N.abscissus Schult .-N. Pseudo-Narcissus var. muticus.— Ajax is an old generic name for N. Pseudo-Narcissus; this species is now sometimes called the Ajax narcissus.—N. Backhousei, Hort. (N. Pseudo-Narcissus X incomparabilis; or N. Pseudo-Narcissus X Tazetta, or N. bicolor X poeticus) has single horizontal sulfur- yellow fls. with tube about half equaling the segms., the latter about 1-1 ¼ in- long; crown lemon-yellow, nearly equaling segms., erect, deeply lobed and plicate.—N. Barrii, Hort. (N. poeticus X Pseudo- Narcissus or N. incomparabilis X poeticus), of the medium-crowned section, has yellow horizontal fls. with long, slender neck; "covers a series of forms intermediate between incomparabilis and poeticus, nearer the former than the latter" (Baker); Fig. 2446. G.M. 51:644. Gn. 73, p. 599; 78, p. 458 (all as N. Barrii conspicuus). A popular form (sec p. 2106).—N. Bernardii. Hen., is like N. Macleaii, but with a more plicate and deeper-colored corona, which is orange or lemon-yellow, and half as long as the spreading white segms. Pyrenees, said to occur where N. Pseudo-Narcissus var. muticus and N. poeticus grow together.—Bunch-flowered daffodils are N. Tazetta.—N. Broussonetii, Lag. Lvs. linear, about 4 to a st.: scape 1 ft., 2-edged: fls. many in an umbel, the cylindrical tube whitish, the oblong obtuse segms. : ½in. long and pure white; crown rudimentary; anthers exserted. Morocco.—-N. Burbidgei, Hort. (probably N. incomparabilis X poeticus, in a series of forms), short-crowned: it has the habit of N. poeticus, with a solitary drooping fl. with white horizontal or somewhat reflexed segms. and a very short corona with a yellow base and red rim.—Cambricus is an early bicolor form of N. Pseudo-Narcissus: segms. sulfur-white; crown or trumpet yellow.—Capax plenus is an old double form, lemon-yellow.—N. Cooksoniae, Hort., is a creamy-white variety of the Leedsii type. G.C. III. 47:336.— Corbularia narcissi are the N. Bulbocodium forms. Corbularia is an old generio name for this species.—Daffodil. The word daffodil is variously used. In this country it means usually the full double forms of N. Pseudo-Narcissus, plants that are very common in old gardens. Modern named varieties of this daffodil type are Van Sion and Rip Van Winkle. In England, however, daffodil is a more general term, used for most species except the Poet's narcissus (N. poeticus).— N. elegans: . Spach (N. autumnalis, Link). Autumn-flowering: bulb globose, ½in. diam.: lvs. 1-4, appearing with the fls., very narrow, subterete: scape stiff and erect: fls. 2-6, on erect pedicels; perianth-tube cylindrical, whitish, about ½in. long; segms. spreading, lanceolate, pure white; crown very short, saucer-like, yellow, Italy, Algeria.—.N Engleheartii Hort. Hybrids of N. incomparabilis and N. poeticus, the name of recent origin: much like N. Burbidgei but the flat crown or cup is ruffled or fluted. This comprises the relatively new section of "flat-eyes" or "flat-crowns," although the cup may take the form of a shallow wide-mouthed funnel.—N Fosteri Lynch. Garden hybrid between N. Bulbocodium var. citrinus and N. triandrus, the latter probably the male parent: scapes 2-fld.: fls. have the Bulbocodium character in size and shape of perianth, lanceolate segms. and declinate stamens: lvs. much like those of N. triandrus; crown and segms. pale yellow, tube greenish. G.C. III. 47:342.—Flat-leaved narcissi are the various forms of N. Pseudo-Narcissus.—Ganymedes is an old generic name for N. triandrus and its forms.—Giganteus- Sir Watkin.—Grandiflors is applied to a large-fld. white form of N. Tazetta.—N. Humei. Hort., has a single nodding medium-crowned yellow fl. with long, straight cup about 1 in. long (often equaling the segms., but variable in size); segms. oblong, somewhat ascending, 1 ½_ in. long: fls. said to have "a deformed clipt-off appearance." Ascribed to N. Pseudo-Narcissus and N. poculiformis.—Incognita, one of the Engleheartii forms, or by some referred to N. Barrii. Gn. 71, p. vii, Nov. 30 (1907); 73, p. 301. G.M. 54:300.—N. Leedsii, Hort.. has horizontal or drooping fls. with white segms. and yellow to whitish medium corona; described by Baker as having perianthtube subcylindrical, ' ¾ n. long; segms. spreading, oblong, acute, milk-white, to 1 ¼in. long and to ¾in. broad; crown cup-shaped. ½in. long, sulfur-yellow, erect and irregularly crenate-plicate; style overtopping anthers and reaching nearly to throat of crown: intermediate between N. poculiformis and incomparabilis, but said by some to be produced by crossing white N. Pseudo-Narcissus varieties with N. poeticus. (See p. 2106.)—Lent Lily-N. Pseudo- Narcissus. Lobularius is a confused name, usually applied to the deep yellow double daffodil, N. Pseudo-Narcissus.—Lusitanicus is a name for a bicolor N. Pseudo-Narcissus.—N Macleaii, Lindl., is a 1-fld. plant of small growth, bearing horizontal short-tubed fls. with milk-white segms. and medium-sized yellow crenate corona half or more the length of the lobes; segms, much imbricated, about ¾ in long, crown about 1/2 in long, minutely crenulate; style included. Of doubtful origin, several species having been suggested as parents. B.M. 2588. B.R. 987. Gn.69.p. 103.—N. Mastersianus is a hybrid of N. Tazetta and N. poculiformis.—N. Milneri, hybrid of N. incomparabilis and N. Pseudo-Narcissus var. moschatus.—N. minicyda, Hort. A garden hybrid between N. cyclamineus and N. minimus.— N montanus, Ker-N. poculiformis.—N. Nelsonii, Hort., a subtype of N. Macleaii, very robust, and fls. larger (2-3 in. across), the lemon-yellow corona more than half as long as the segms.—N. pallidus, a whitish form of N. Pseudo-Narcissus.—Pallidus praecox is a pale sulfur-colored early form. Gn. 60, p. 320; 65. p. 271. G. 30: 215.—Peerless narcissi are the forms of N. incomparabilis.—N. poculiformis, Salisb. (N. montanus, Her; B.R. 123) has 1 or 2 nodding medium-crowned white fls. and a cup-shaped corona about half the length of the segms.; origin doubtful: by some regarded as a hybrid and by others as a native of the Pyrenees.—Princeps, sulfur-yellow and yellow-crowned, a form of the N. Pseudo-Narcissus type. G.C. III. 29:182.— Queltia is an old generic name to distinguish the group comprising N. incomparabilis.—Rip Van Winkle is a double variety of N. Pseudo-Narcissus.—Roman narcissus is a name for double-fld. N. Tazetta, white with orange cup. —Rugilobus, large-fld. variety of N. Pseudo-Narcissus, with primrose perianth and yellow trumpet. G. 16:89.—Salmonetta, raised by Engleheart: perianth clear white; cup salmon-orange; fl. star-like. Gn. 63, p. 393.—Scoticus, N. Pseudo-Narcissus with deep yellow corona and whitish segms.; known as Scotch garland lily. There is also a double form.—N. serotinus. Linn. Autumnal: bulb globose, 1 in. or less in diam.: lvs. appearing after the fls., very slender: scape very slender and jointed low down: fls. 1 or 2; tube subcylindrical, greenish; segins. oblanceolate, obtuse, spreading, pure white, about ½in- long; crown very short, 6-lobed, lemon- yellow. Medit. region.—Sir Watkin or giganteus is a very large-fld. form of N. incomparabilis.—N. Sprengeri vomerensis is a garden hybrid between N. Pseudo-Narcissus and N. Tazetta. Carl Sprenger, Naples.—Spurius, a yellow N. Pseudo-Narcissus, a sub form of var. major.—Stella, one of the star-narcissi of the N. incomparabilis group; now represented by Stella Superba, about twice the size, with long white spreading segms. and cup clear yellow. J.H. III. 43:269.—Telamonius plenus is the common sulfur-yellow double daffodil, N. Pseudo-Narcissus. Gn. 73, p. 227.—Tortuosus has twisted segms.: a form of N. Pseudo-Narcissus.—Tridymus is like N. Nelsoni, but has 2-3 smaller fls., with tube usually obconic (N. Pseudo-Narcissus X Tazetta).— Van Sion is a large pure yellow and very double form of N. Pseudo-Narcissus of the Telamonius set; much used for forcing. There is also a single Van Sion. —-Variiformis is a form of N. Pseudo-Narcissus with canary- yellow corona and white segms., the fls. variable.—.N. viridiflorus, Schousb. Autumnal: bulb globose, 1 in. diam.: lvs. 1 or 2 to st., subterete, not appearing with the bloom: fls. 2—4, on a slender fragile scape, green in all parts; perianth-tube cylindrical and slender, about ½in. long; segms. lanceolate, reflecting, short; crown very short, 6-lobed; anthers barely exserted. Gibralter, Morocco; very late. B.M. 1687. G.C. III. 40:375.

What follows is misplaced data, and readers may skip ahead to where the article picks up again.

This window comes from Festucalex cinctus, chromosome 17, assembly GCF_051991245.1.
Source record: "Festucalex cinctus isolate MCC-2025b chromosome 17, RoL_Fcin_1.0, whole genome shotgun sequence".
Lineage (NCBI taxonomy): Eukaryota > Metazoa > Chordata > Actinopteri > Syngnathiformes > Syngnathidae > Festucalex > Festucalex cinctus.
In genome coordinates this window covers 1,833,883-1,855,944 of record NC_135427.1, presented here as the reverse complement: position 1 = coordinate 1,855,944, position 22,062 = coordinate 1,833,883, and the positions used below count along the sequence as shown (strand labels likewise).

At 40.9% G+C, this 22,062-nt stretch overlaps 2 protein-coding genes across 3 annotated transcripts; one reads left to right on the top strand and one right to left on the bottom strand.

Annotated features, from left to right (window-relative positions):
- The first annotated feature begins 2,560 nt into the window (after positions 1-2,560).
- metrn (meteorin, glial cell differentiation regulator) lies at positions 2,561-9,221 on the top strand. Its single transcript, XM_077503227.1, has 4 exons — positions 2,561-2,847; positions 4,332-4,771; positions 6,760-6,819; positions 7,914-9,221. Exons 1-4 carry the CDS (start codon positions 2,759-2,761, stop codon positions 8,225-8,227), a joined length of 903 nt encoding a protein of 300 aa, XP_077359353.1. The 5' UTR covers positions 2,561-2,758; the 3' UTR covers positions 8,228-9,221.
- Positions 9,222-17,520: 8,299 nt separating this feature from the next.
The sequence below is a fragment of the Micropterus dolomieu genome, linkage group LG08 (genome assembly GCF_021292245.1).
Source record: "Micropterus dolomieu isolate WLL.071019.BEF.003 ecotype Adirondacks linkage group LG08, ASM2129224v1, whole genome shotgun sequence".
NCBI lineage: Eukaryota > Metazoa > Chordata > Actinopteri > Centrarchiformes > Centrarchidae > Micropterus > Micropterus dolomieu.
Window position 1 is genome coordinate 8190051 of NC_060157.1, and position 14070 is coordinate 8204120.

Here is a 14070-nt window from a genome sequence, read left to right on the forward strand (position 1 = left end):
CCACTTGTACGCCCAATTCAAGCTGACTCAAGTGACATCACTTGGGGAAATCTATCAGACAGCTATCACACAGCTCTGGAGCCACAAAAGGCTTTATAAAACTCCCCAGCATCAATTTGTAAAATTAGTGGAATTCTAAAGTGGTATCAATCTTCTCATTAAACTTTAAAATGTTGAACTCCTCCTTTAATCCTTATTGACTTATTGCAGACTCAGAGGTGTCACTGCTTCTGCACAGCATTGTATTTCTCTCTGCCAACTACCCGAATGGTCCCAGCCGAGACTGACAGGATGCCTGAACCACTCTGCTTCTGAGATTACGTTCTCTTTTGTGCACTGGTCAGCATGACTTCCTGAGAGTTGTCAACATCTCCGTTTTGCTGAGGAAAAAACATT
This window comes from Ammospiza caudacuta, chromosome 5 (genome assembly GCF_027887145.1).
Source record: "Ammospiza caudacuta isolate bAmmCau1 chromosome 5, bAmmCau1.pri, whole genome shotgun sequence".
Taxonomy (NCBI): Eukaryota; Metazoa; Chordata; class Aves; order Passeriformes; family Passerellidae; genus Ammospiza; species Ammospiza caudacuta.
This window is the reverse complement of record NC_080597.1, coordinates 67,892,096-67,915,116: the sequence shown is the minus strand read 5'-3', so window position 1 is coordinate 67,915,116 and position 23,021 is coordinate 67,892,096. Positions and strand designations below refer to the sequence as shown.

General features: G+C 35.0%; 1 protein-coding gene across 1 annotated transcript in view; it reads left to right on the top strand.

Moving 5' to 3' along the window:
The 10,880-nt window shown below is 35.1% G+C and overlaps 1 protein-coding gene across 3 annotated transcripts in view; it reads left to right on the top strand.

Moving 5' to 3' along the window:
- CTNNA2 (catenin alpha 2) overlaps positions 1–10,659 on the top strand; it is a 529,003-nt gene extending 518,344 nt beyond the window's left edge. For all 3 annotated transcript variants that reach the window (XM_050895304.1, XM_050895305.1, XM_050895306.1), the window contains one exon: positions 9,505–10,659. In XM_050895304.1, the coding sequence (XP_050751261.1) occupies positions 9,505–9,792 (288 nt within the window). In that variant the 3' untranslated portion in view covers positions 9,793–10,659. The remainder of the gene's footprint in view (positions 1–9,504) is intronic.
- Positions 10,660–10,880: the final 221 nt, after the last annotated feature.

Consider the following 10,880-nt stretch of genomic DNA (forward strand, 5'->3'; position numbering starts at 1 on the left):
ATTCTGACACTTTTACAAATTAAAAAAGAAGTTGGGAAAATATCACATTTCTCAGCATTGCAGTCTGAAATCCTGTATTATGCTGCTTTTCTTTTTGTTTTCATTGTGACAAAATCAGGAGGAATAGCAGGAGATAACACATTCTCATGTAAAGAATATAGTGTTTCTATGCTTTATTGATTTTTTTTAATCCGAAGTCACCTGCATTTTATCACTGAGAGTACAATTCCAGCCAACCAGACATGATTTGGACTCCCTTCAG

- Standard Cyclopedia of Horticulture, by L. H. Bailey, MacMillan Co., 1963